12/30/2015 9:44AM

Jerardi: American Pharoah turned racing dreams into reality in 2015

Barbara D. Livingston
Triple Crown winner American Pharoah's victory in the Breeders' Cup Classic at Keeneland was one of the highlights of 2015.

When I think back on 2015, I will most remember three moments: the final 200 yards of the Belmont Stakes, the sound and feeling right after those 200 yards, and Saratoga on the Friday morning before the Travers.

That Friday morning never happens, of course, without that Saturday evening at Belmont. For some unknown reason, the sporting gods finally decided to smile on horse racing, a sport that has been great at building to a crescendo and impossibly bad at proper endings.

Even though I knew in my rational mind that American Pharoah was just about a cinch in the Belmont and really looked like he could not lose as the race unfolded, I admit to having flashbacks when Frosted began to move on the far turn. Thoughts of Belmonts seemingly won and then ultimately lost disappeared in the moment when Victor Espinoza finally asked Pharoah to run. The response was instantaneous, the race was over, and the question of what 37 years of frustration being relieved might sound and feel like was about to be answered.

I don’t believe in jinxes or superstitions, but I was wavering after so much that had seemed so obvious had gone so horribly wrong over so many years. I hung out near American Pharoah and trainer Bob Baffert before the horse headed for the paddock, just as I had done for Smarty Jones and California Chrome, two horses who I really thought could not lose at Belmont Park.

I watched Smarty Jones from the grandstand, just in front of trainer John Servis. I watched California Chrome from the press box. I was torn on Pharoah: Did I want to hear it or see it? I chose to see it, so, from the press box, I could not hear anything like what those in the stands or on the apron heard, but I could hear enough through the glass as the building began to shake. And I could definitely feel it, especially when Espinoza took Pharoah on that long stroll back down the homestretch, letting section after section share in the moment.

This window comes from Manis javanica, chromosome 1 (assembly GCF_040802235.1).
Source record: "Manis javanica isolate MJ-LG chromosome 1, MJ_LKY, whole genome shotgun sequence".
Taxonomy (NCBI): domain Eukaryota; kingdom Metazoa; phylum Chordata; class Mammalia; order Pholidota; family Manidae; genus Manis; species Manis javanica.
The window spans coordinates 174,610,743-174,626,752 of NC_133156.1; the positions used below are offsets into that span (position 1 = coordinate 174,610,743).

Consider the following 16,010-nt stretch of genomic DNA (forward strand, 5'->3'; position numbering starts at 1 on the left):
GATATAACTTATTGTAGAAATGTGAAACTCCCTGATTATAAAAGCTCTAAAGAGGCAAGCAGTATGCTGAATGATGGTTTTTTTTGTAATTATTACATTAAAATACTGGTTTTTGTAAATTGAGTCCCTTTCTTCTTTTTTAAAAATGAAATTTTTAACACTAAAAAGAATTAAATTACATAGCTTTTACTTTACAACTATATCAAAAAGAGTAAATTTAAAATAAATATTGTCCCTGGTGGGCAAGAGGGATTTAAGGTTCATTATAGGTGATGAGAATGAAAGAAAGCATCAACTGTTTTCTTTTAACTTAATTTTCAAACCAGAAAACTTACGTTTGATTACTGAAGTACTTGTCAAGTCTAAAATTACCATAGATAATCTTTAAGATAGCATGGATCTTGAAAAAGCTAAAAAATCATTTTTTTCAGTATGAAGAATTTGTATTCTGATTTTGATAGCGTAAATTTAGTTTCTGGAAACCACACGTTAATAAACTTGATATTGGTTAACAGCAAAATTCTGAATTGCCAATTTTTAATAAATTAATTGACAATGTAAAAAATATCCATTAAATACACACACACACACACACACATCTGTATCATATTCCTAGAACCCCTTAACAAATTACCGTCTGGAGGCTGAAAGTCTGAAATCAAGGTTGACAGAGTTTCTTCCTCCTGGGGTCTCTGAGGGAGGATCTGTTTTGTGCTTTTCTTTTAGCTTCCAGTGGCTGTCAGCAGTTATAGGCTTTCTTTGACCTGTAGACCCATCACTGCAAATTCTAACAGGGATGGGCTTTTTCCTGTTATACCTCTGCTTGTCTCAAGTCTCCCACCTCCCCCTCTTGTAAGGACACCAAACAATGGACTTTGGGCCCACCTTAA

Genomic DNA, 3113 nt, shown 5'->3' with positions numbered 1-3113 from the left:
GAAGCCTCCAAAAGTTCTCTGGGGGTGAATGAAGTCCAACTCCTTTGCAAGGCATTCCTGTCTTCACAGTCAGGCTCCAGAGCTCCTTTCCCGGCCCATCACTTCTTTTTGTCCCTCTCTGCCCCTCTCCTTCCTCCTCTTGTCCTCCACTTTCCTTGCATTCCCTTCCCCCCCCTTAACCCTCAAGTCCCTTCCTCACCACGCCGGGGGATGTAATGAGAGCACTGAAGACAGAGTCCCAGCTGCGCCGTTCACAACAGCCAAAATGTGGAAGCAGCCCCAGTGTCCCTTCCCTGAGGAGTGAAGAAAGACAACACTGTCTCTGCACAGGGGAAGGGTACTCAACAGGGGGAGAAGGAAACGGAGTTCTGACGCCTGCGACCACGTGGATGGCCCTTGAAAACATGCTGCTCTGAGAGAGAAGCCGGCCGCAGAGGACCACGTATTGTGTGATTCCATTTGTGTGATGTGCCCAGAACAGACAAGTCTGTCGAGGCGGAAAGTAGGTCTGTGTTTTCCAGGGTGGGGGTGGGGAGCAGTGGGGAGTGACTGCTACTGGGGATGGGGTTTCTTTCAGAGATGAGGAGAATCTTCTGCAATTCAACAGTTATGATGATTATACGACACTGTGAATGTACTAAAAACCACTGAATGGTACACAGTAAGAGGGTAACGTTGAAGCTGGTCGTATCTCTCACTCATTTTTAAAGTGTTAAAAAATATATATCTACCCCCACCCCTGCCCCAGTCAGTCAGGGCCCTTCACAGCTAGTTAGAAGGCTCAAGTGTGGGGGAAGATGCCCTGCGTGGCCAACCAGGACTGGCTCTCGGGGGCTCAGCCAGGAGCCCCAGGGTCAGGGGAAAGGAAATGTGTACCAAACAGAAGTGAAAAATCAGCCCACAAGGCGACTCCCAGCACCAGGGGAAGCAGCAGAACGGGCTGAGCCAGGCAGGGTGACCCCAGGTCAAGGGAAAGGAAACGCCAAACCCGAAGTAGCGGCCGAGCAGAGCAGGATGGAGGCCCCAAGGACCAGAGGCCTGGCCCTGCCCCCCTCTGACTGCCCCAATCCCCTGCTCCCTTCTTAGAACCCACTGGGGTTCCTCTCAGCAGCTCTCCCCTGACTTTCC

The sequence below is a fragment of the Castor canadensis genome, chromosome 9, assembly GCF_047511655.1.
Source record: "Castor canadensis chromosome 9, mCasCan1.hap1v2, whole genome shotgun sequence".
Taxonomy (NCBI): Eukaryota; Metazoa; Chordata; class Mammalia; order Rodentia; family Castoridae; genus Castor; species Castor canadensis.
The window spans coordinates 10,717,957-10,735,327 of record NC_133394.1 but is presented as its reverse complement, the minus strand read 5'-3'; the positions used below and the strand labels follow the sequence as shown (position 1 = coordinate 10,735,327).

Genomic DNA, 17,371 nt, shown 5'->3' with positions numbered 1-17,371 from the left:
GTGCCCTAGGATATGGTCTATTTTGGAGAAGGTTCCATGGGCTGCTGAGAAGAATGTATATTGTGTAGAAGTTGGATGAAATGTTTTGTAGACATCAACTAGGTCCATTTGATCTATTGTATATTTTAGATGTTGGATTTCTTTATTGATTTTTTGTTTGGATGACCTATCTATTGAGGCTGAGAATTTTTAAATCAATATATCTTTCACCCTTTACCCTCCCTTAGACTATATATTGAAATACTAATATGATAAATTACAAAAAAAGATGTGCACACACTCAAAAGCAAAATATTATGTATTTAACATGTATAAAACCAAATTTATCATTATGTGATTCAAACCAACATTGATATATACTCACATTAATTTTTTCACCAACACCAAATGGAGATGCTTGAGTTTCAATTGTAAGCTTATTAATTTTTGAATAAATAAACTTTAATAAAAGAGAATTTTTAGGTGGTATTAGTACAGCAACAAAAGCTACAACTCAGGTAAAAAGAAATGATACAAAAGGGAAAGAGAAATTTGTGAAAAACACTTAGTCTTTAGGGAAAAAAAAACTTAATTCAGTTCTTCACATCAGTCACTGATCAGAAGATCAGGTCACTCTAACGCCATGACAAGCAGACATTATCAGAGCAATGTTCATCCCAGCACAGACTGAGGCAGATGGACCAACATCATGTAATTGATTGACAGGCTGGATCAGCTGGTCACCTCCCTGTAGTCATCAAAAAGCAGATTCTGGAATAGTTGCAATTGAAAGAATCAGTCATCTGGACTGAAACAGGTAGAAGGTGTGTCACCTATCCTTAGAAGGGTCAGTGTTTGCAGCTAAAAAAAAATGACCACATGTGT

When I left Belmont Park that night for the drive home, I assumed that nothing could possibly equal that scene. I was happily wrong.

On the last Friday of August, Union Avenue in Saratoga Springs, N.Y., became a parking lot just after the sun came up. I figured maybe a few thousand people would come to the track that morning to watch American Pharoah gallop. I was way wrong.

I was hanging with Daily Racing Form’s David Grening in a box just by the finish line when I decided to explore by walking to the end of the grandstand. It took until the final few sections to see an area that was not jammed. I have no idea how many people were there to see the Triple Crown winner cruise around the track for a few minutes, but I would not argue with 15,000.

Whatever it was, it decisively answered the question of what a Triple Crown winner would mean for horse racing. The crowd was a harbinger of the television ratings that would follow the next day and for the Breeders’ Cup Classic on Oct. 31 at Keeneland.

I left Saratoga that Sunday morning with only one wish: that impetuous owner Ahmed Zayat would not follow through with that silly retirement talk.

If you understand the sport at all, you knew that Pharoah was the best horse in the Travers, and not by a little bit. You also knew that if maintaining his perfect 2015 record was the only consideration, the horse never would have been put on another plane back East so soon after the Haskell trip. Pharoah had almost overcome that decision, the wild Friday gallop spurred on by the fans, and a race scenario that has beaten horses forever.

This was not a horse ready for retirement. This was a horse sitting on one final race that would confirm his greatness, a pair of happy endings in one year for one horse.

The Classic was terrific but more an affirmation than a competition. The racing gods assured it with scratches in the final hours, leaving Pharoah to notch one final victory in a year that began in the uncertainty of whether the champion 2-year-old male would even make it back in time for the Kentucky Derby and ended just a few miles up Versailles Road from where the Triple Crown winner’s next career will begin in 2016.